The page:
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Court sentences ex-Chadian dictator, Habre to life in prison

A special court in Senegal sentenced former Chadian dictator Hissene Habre to life in prison on Monday for war crimes, crimes against humanity and a litany of other charges, including rape.


The verdict brings a long-awaited day of reckoning to up to 40,000 people kidnapped, raped and tortured under his rule as president of Chad from 1982-1990.

“Hissene Habre, this court finds you guilty of crimes against humanity, rape, forced slavery, and kidnapping,” as well as war crimes, said Gberdao Gustave Kam, president of the special court.

“The court condemns you to life in prison,” Kam added.

The court also heard that Habre had raped a woman named Khadija Hassan Zidane on several occasions.

Upon hearing the verdict, Habre raised his arms into the air, shouting “Down with France-afrique!” referring to the term used for France’s continuing influence on its former colonies.

The case was heard at the Extraordinary African Chambers, a special tribunal set up by the African Union under a deal with Senegal – and is the first time a country has prosecuted a former leader of another nation for rights abuses.

Reed Brody, a lawyer for Human Rights Watch who has spent the last 15 years working with victims to bring Habre to justice, said the conviction was a warning to other despots.

“This verdict sends a powerful message that the days when tyrants could brutalise their people, pillage their treasury and escape abroad to a life of luxury are coming to an end,” Reed said in a statement Monday.

Known as a skilled desert warrior who often wore combat fatigues to fit the role, Habre fled to Senegal after his 1990 ouster by Chad’s current President Idriss Deby.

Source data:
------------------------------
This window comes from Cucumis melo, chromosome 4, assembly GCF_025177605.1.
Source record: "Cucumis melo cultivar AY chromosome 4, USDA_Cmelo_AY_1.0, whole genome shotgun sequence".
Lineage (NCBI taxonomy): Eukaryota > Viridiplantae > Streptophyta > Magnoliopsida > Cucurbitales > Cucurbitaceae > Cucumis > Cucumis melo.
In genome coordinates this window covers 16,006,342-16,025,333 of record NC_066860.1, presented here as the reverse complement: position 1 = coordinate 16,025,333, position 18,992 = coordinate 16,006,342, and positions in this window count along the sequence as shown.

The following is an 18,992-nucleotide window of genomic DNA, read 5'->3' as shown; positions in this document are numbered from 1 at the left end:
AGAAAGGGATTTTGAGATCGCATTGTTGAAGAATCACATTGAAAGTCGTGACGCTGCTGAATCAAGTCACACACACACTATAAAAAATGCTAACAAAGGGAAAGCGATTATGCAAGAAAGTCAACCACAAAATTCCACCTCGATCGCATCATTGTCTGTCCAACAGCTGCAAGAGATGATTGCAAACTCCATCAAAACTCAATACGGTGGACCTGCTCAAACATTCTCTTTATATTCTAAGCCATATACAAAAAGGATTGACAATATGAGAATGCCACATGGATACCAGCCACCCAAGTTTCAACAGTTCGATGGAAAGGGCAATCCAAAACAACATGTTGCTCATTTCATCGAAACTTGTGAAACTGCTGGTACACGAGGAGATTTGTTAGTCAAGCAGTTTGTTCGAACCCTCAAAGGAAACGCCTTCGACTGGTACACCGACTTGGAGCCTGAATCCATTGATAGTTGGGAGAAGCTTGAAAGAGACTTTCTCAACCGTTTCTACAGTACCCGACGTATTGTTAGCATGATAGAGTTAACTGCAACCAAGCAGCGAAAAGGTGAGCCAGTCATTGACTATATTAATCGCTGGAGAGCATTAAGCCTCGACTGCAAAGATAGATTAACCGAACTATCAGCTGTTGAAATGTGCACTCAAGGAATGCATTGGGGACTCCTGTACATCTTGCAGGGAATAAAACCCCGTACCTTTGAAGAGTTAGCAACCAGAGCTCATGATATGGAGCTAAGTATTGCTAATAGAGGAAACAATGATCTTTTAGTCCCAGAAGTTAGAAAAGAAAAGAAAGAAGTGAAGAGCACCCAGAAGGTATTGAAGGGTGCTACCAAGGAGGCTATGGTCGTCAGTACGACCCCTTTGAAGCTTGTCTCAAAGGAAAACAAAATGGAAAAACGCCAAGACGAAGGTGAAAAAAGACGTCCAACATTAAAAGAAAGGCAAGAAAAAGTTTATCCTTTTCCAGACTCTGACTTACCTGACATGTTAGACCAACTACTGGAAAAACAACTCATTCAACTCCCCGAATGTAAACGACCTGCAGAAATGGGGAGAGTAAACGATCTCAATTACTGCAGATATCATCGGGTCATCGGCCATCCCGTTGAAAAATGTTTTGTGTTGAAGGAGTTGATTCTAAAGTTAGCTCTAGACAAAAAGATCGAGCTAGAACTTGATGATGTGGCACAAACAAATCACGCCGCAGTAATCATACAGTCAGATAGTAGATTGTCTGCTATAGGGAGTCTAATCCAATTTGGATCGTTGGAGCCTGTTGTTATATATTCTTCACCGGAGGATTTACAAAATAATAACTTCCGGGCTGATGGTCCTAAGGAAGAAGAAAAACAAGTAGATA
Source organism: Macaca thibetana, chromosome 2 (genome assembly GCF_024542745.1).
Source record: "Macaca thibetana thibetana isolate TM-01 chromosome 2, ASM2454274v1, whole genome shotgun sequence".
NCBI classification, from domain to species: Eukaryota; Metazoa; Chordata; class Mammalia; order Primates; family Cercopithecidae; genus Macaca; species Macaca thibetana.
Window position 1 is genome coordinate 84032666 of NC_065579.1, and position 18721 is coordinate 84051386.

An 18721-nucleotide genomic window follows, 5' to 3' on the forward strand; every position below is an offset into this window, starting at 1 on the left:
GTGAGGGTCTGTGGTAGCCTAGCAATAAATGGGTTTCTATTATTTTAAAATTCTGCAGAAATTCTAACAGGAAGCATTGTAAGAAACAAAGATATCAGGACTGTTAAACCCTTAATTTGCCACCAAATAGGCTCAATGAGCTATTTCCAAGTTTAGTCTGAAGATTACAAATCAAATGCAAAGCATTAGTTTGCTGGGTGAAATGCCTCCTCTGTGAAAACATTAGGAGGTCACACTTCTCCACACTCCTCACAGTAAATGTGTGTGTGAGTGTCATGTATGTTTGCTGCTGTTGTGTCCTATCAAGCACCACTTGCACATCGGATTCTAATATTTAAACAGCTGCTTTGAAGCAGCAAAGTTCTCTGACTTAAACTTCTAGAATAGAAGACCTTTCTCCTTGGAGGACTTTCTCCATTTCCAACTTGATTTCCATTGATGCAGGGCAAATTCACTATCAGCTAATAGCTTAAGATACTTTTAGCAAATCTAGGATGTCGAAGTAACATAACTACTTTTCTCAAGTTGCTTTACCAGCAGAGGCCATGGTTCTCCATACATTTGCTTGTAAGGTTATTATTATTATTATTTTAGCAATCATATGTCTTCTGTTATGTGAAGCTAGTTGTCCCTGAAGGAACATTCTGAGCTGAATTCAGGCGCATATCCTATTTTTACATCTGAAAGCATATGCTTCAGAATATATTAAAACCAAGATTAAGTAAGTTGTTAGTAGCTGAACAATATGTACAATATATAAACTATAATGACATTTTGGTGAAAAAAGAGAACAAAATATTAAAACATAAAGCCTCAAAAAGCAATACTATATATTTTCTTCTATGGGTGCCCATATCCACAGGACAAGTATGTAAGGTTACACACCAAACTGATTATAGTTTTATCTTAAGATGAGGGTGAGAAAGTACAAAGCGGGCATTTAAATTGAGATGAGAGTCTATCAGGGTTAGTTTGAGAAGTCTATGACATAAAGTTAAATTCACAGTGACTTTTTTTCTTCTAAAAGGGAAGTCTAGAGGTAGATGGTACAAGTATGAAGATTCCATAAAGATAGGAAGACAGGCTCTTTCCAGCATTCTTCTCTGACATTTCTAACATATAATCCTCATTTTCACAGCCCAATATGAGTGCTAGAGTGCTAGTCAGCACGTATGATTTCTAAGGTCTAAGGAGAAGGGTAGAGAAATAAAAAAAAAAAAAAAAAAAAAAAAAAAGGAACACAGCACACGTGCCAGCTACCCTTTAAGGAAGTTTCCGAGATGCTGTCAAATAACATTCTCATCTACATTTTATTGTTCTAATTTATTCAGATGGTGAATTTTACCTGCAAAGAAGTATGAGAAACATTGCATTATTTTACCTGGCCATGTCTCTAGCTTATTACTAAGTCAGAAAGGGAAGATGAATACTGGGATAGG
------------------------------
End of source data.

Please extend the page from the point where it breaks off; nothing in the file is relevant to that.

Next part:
Witnesses recounted the horror of life in Chad’s prisons, describing in graphic detail abusive and often deadly punishments inflicted by Habre’s feared secret police, the Documentation and Security Directorate.

Victims were subject to electric shocks and waterboarding while some had gas sprayed in their eyes or spice rubbed into their genitals, the court heard.

Habre’s defence team unsuccessfully sought to cast doubt on the prosecution argument that their client was an all-knowing, all-powerful head of the DDS, suggesting he may have been unaware of abuses on the ground.

For more than 20 years, the former dictator lived freely in an upmarket Dakar suburb with his wife and children, swapping his military garb for white robes and a cap.

He declined to address the court throughout the 10-month trial, refusing to recognise its authority.

“What we have seen today is not justice. It is a crime against Africa,” said Mahamat Togoi, part of a Habre supporters group. “It’s the dirty work of mercenaries in the pay of Françe-afrique.”

But Mahamat Moussa, a former detainee, had said a guilty verdict would provide solace to many families left without answers 25 years after Habre left office.

“A verdict proportionate with the crimes committed by Habre will allow many families to properly mourn and offer some comfort from the suffering we former prisoners endured,” he said.
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